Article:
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WASHINGTON -- The House Energy & Commerce environment subcommittee advanced key measures to protect drinking water on Wednesday. These include H.R. 3291, the Assistance, Quality, and Affordability Act (AQUA), and H.R. 2467, the PFAS Action Act. The AQUA bill not only authorizes $4.5 billion per year to replace lead pipes, but an amendment to the legislation by Rep. Yvette Clarke also creates a new grant program to help schools get the lead out. The PFAS Action Act designates key “forever chemicals” as hazardous under Superfund, which will ensure polluters pay for clean up.
In response to the committee’s vote for the PFAS Action Act, Danielle Melgar, U.S. PIRG’s Zero Out Toxics Advocate, issued the following statement:
"As a Michigander, I’m proud to see Reps. Debbie Dingell and Fred Upton bridging partisan divides to introduce this important bill that will help protect all Americans from a toxic threat. PFAS 'forever chemicals' are already in our environment, polluting innumerable communities across the country. Designating some PFAS as hazardous substances under the Superfund program is a crucial first step to getting them cleaned up and protecting American families."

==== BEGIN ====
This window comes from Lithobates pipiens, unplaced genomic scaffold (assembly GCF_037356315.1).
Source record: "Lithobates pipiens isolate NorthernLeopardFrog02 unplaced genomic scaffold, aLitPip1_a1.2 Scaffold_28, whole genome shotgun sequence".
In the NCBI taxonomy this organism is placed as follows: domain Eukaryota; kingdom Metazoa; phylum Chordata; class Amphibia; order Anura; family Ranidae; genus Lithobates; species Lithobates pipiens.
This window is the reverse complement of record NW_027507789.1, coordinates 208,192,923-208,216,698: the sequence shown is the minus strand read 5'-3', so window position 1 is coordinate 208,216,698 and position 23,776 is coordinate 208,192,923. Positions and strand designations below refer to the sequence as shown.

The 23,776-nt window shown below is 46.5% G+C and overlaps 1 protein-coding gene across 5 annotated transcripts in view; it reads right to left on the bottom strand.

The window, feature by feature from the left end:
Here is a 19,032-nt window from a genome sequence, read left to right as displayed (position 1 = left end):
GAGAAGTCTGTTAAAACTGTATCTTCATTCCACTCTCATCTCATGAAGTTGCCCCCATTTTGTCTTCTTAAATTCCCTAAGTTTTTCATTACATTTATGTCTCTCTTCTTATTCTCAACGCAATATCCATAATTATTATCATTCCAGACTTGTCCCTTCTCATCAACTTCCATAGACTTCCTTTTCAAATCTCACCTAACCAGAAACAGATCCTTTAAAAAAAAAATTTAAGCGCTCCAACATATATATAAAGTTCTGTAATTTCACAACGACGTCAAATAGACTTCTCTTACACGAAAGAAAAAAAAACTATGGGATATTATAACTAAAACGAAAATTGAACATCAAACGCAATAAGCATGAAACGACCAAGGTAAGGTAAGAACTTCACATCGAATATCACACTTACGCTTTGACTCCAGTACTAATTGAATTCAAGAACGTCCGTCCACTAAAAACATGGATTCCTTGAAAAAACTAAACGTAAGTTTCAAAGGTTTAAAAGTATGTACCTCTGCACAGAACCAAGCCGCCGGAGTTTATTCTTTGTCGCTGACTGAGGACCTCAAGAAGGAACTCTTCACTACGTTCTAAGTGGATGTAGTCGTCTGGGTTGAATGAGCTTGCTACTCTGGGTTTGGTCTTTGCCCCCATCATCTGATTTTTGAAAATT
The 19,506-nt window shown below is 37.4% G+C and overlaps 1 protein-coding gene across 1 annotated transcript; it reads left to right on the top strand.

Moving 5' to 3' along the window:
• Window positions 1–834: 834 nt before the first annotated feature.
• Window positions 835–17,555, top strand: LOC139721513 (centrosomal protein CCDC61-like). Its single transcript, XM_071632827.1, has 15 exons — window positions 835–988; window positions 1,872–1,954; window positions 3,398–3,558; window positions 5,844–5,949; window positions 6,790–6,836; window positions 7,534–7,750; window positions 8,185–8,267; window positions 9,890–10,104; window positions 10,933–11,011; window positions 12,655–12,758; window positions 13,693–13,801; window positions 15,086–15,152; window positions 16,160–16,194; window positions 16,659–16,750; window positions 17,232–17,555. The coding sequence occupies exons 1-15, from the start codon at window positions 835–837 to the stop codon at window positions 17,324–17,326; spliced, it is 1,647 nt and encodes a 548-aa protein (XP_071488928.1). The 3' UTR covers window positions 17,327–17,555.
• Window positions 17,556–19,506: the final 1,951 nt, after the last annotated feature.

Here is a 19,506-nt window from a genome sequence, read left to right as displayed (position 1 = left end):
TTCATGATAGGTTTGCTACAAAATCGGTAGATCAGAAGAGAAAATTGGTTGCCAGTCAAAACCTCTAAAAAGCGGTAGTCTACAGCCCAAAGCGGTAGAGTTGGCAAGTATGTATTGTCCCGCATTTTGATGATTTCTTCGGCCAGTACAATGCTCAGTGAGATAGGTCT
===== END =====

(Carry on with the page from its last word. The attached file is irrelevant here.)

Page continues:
In response to the AQUA Act passing the committee, John Rumpler, Environment America’s clean water program director, issued the following statement:
“The AQUA bill takes key steps to ‘get the lead out’ of our drinking water -- including authorization of $45 billion to replace all lead service lines. We thank Reps. Paul Tonko and Frank Pallone for their leadership on this legislation. We also commend Rep. Yvette Clarke for her amendment to provide an initial down payment on funding for schools, which is necessary to ensure that all our kids’ water is safe. With new bottle filling stations featuring point-of-use filters installed, we will take a big step toward removing toxic lead. We hope further funding to keep our kids’ water safe at school is forthcoming.
“Nevertheless, there is still work to do. While most communities should be able to replace their lead pipes in a decade or less, many have dragged their feet for decades. That is why the 10-year deadline for replacing these toxic pipes -- as set forth in the bi-partisan Smith-Cuellar Get the Lead Out bill (H.R. 3300) -- is so critical. We urge the full committee to incorporate this key provision into any final drinking water package.”
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